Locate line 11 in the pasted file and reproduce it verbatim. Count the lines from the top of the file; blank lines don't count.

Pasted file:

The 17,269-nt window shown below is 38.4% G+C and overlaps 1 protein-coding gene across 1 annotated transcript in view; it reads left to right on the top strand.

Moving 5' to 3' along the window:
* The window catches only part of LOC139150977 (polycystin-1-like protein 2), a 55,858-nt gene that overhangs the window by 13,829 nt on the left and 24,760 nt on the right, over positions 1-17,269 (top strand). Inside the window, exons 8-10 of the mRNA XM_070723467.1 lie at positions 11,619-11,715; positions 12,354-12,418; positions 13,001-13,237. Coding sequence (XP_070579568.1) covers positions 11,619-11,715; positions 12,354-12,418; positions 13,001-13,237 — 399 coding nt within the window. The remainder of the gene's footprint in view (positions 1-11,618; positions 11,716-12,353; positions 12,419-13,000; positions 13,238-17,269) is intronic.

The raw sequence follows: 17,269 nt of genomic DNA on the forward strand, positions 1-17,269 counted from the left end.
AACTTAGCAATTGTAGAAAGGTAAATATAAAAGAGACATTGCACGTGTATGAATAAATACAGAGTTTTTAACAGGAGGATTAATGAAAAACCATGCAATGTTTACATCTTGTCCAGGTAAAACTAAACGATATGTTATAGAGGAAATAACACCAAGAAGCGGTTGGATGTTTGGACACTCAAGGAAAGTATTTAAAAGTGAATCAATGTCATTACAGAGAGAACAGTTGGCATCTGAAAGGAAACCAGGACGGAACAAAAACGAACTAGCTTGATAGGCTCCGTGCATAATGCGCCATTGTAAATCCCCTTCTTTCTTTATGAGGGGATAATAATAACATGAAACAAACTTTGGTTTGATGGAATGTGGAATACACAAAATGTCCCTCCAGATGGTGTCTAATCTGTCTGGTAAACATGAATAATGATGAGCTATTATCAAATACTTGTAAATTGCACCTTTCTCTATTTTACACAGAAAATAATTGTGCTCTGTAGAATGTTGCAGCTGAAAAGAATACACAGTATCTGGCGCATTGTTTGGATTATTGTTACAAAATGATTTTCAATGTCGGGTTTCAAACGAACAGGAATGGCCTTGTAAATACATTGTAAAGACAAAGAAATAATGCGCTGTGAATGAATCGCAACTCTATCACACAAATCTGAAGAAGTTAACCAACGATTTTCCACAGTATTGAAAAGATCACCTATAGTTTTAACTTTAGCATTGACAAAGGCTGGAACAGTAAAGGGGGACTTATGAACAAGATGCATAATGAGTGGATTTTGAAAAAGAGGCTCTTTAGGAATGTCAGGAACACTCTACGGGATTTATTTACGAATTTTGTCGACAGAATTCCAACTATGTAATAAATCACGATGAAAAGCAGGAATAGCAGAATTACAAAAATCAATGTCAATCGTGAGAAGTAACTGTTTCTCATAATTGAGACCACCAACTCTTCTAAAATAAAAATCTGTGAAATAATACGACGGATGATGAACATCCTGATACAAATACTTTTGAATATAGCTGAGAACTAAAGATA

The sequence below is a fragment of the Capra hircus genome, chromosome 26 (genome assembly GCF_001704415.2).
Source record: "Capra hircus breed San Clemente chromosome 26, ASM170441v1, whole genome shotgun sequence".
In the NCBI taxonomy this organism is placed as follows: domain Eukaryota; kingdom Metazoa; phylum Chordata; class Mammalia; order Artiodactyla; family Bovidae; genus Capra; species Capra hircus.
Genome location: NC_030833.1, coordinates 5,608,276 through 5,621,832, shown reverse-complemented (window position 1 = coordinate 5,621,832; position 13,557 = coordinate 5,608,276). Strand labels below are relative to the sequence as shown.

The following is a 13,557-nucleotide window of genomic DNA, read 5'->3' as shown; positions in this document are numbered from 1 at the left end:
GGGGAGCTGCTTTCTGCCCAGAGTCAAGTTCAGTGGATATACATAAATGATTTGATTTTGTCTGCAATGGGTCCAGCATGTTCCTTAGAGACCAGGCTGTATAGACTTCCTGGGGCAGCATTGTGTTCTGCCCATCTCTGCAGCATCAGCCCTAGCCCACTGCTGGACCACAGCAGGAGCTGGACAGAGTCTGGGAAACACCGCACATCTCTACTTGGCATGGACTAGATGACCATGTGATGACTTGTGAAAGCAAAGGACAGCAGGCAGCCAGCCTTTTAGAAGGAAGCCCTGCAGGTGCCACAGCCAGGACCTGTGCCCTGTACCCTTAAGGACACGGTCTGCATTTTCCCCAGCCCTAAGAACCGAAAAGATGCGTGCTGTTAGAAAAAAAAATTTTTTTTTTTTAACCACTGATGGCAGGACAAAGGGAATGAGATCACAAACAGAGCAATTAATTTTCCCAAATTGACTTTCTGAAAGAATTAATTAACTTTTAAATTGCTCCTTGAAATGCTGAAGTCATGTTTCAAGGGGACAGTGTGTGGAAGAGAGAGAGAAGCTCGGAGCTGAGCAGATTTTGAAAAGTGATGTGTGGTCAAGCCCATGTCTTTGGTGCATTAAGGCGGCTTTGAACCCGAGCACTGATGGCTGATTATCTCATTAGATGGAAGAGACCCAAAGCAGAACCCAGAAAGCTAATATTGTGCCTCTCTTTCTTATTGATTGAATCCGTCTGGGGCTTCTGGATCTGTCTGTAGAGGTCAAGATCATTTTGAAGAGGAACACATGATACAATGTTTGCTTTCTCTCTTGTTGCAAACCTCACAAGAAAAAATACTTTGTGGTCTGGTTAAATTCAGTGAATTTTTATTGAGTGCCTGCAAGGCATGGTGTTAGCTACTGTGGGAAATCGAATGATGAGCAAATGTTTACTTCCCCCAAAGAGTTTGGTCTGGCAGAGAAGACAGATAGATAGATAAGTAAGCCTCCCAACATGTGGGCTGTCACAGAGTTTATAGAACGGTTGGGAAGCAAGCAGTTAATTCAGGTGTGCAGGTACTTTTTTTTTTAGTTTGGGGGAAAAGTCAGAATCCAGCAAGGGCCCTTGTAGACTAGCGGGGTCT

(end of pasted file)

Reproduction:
GGGGAGCTGCTTTCTGCCCAGAGTCAAGTTCAGTGGATATACATAAATGATTTGATTTTGTCTGCAATGGGTCCAGCATGTTCCTTAGAGACCAGGCTGTATAGACTTCCTGGGGCAGCATTGTGTTCTGCCCATCTCTGCAGCATCAGCCCTAGCCCACTGCTGGACCACAGCAGGAGCTGGACAGAGTCTGGGAAACACCGCACATCTCTACTTGGCATGGACTAGATGACCATGTGATGACTTGTGAAAGCAAAGGACAGCAGGCAGCCAGCCTTTTAGAAGGAAGCCCTGCAGGTGCCACAGCCAGGACCTGTGCCCTGTACCCTTAAGGACACGGTCTGCATTTTCCCCAGCCCTAAGAACCGAAAAGATGCGTGCTGTTAGAAAAAAAAATTTTTTTTTTTTAACCACTGATGGCAGGACAAAGGGAATGAGATCACAAACAGAGCAATTAATTTTCCCAAATTGACTTTCTGAAAGAATTAATTAACTTTTAAATTGCTCCTTGAAATGCTGAAGTCATGTTTCAAGGGGACAGTGTGTGGAAGAGAGAGAGAAGCTCGGAGCTGAGCAGATTTTGAAAAGTGATGTGTGGTCAAGCCCATGTCTTTGGTGCATTAAGGCGGCTTTGAACCCGAGCACTGATGGCTGATTATCTCATTAGATGGAAGAGACCCAAAGCAGAACCCAGAAAGCTAATATTGTGCCTCTCTTTCTTATTGATTGAATCCGTCTGGGGCTTCTGGATCTGTCTGTAGAGGTCAAGATCATTTTGAAGAGGAACACATGATACAATGTTTGCTTTCTCTCTTGTTGCAAACCTCACAAGAAAAAATACTTTGTGGTCTGGTTAAATTCAGTGAATTTTTATTGAGTGCCTGCAAGGCATGGTGTTAGCTACTGTGGGAAATCGAATGATGAGCAAATGTTTACTTCCCCCAAAGAGTTTGGTCTGGCAGAGAAGACAGATAGATAGATAAGTAAGCCTCCCAACATGTGGGCTGTCACAGAGTTTATAGAACGGTTGGGAAGCAAGCAGTTAATTCAGGTGTGCAGGTACTTTTTTTTTTAGTTTGGGGGAAAAGTCAGAATCCAGCAAGGGCCCTTGTAGACTAGCGGGGTCT